Amateur sleuths in the Netherlands are combing the countryside near the village of Ommeren after the Dutch National Archive released a map pointing to a multimillion-euro stash of diamonds, rubies, gold, and silver. Local authorities, however, have warned that the rules of ‘finders keepers’ don’t apply.
The map, which went on display in The Hague on Tuesday, features a red cross over a spot near the village, and is described by the archive as “a real treasure map.” Detailed drawings on the map show that the stash is buried at the base of a berm beside a field, three trees adjacent from what appears to be a gravestone.
Archivist Annet Waalkens told a local newspaper that the treasure was buried in August 1944, after an explosion at a bank in the nearby city of Arnhem. A group of German soldiers raided the bank after the blast, filling four ammunition boxes with the loot, before burying it at the site.
“It’s worth several millions,” Waalkens said, adding that the government has tried to locate it on multiple occasions since the end of the war. A German soldier who claimed to have witnessed the burial was brought in to assist the search in 1947, and although he drew up the map, no treasure was ever found.
Fighting was raging around Ommeren in 1944, with British forces driven back from crossing the Rhine at Arnhem a month after the stash was supposedly buried.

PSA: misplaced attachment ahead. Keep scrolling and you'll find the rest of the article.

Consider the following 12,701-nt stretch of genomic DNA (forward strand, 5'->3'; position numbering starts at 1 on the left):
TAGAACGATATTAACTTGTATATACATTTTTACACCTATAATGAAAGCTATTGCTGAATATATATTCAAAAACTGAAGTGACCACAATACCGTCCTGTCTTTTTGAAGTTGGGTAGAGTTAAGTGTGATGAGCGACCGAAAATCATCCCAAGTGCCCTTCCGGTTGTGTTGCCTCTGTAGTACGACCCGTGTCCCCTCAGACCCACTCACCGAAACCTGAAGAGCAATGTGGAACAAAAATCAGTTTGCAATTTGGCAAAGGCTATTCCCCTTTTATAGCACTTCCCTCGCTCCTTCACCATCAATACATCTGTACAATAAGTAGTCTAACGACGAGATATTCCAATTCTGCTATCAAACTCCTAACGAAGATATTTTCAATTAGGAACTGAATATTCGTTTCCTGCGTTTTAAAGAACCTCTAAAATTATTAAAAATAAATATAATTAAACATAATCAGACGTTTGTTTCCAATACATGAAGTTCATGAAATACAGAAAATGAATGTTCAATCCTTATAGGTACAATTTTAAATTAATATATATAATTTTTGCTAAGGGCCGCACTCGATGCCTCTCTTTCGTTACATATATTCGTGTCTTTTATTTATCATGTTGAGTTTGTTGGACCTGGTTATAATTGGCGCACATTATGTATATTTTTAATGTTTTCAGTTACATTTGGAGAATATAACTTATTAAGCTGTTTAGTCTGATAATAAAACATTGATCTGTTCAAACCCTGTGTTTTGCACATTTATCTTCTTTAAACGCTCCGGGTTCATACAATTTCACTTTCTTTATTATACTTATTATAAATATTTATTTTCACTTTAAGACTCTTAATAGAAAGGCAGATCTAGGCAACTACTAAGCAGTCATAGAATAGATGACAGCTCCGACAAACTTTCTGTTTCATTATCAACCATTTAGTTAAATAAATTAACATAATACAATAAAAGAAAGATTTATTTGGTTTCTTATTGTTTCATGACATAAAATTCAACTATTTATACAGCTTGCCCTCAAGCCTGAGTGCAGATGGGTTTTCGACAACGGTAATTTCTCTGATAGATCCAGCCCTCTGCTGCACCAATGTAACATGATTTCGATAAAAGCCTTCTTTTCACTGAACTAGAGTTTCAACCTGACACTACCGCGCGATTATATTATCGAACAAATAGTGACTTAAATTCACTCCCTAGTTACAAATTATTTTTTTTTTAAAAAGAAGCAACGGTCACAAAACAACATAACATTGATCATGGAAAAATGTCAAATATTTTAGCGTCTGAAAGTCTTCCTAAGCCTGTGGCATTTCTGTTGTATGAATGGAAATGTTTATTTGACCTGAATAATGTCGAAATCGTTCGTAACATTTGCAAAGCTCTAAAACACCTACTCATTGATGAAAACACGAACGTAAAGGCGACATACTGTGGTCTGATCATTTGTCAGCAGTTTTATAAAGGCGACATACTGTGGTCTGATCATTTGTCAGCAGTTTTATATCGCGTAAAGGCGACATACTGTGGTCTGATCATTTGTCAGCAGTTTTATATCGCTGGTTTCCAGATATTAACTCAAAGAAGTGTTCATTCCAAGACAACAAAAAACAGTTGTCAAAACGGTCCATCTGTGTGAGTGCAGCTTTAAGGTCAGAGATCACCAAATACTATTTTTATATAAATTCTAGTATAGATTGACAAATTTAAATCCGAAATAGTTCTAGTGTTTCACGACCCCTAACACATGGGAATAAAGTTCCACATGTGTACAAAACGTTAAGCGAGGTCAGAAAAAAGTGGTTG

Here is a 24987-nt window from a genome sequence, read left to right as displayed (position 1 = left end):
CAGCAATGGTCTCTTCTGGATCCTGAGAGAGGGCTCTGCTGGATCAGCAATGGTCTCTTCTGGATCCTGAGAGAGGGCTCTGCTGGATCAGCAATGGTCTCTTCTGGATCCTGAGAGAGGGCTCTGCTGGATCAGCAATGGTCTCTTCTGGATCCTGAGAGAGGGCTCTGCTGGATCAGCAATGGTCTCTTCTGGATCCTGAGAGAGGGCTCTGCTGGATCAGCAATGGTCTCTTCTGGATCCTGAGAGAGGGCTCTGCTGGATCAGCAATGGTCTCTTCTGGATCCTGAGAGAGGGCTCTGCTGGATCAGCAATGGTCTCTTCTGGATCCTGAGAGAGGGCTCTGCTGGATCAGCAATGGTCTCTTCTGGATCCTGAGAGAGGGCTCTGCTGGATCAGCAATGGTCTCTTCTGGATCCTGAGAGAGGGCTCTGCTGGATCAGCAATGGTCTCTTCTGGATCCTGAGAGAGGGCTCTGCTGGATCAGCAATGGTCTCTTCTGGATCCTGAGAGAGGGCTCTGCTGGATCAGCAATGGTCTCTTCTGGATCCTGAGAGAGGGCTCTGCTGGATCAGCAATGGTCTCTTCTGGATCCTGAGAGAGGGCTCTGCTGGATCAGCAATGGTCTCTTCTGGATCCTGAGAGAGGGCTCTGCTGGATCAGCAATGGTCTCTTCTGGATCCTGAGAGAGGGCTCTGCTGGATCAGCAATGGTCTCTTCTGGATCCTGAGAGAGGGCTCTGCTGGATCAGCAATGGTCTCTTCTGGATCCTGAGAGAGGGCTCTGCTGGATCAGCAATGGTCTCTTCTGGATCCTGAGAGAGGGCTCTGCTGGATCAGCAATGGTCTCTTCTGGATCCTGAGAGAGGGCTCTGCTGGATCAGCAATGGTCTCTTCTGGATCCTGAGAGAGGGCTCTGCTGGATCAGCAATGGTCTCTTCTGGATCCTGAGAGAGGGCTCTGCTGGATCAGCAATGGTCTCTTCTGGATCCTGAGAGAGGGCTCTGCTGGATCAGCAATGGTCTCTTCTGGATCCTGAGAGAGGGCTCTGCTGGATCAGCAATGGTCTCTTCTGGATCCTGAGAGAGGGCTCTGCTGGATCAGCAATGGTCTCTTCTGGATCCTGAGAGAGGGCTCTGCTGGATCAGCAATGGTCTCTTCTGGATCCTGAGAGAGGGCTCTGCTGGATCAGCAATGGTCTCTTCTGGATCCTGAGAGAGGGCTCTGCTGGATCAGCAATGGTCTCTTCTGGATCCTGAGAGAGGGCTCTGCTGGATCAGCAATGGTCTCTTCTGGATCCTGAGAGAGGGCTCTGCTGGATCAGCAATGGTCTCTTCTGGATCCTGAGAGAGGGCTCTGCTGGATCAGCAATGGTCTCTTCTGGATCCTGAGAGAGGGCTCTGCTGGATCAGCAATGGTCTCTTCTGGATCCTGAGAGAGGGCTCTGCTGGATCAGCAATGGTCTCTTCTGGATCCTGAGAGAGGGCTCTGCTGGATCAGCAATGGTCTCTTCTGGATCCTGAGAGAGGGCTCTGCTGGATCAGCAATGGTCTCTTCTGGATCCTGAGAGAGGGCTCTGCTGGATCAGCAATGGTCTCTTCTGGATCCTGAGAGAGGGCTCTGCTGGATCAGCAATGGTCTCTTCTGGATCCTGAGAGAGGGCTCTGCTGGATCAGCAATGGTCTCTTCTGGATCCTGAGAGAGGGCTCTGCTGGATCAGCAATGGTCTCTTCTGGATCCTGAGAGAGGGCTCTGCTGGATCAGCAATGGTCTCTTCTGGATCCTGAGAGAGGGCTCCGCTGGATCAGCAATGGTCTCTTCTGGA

“It is possible that the treasure was buried and that it was removed again two days later,” historian Joost Rosendaal told the local paper. “I wouldn’t be surprised at all if the treasure disappeared.”
Despite Rosendaal’s skepticism, one local treasure hunter told Reuters that there were “groups of people with metal detectors everywhere” on Friday.
These would-be gold diggers are breaking the law, however. The Municipality of Buren, where Ommeren is situated, forbids the use of metal detectors without a permit. Additionally, the Netherland’s 2016 Heritage Act forbids amateur archaeological excavations and requires any artifacts found to be reported to local authorities.
The municipality also cautioned that due to the intense fighting that took place in the area in 1944, unexploded bombs, mines or grenades could lurk beneath the ground. “We therefore advise against searching for the Nazi treasure,” it stated.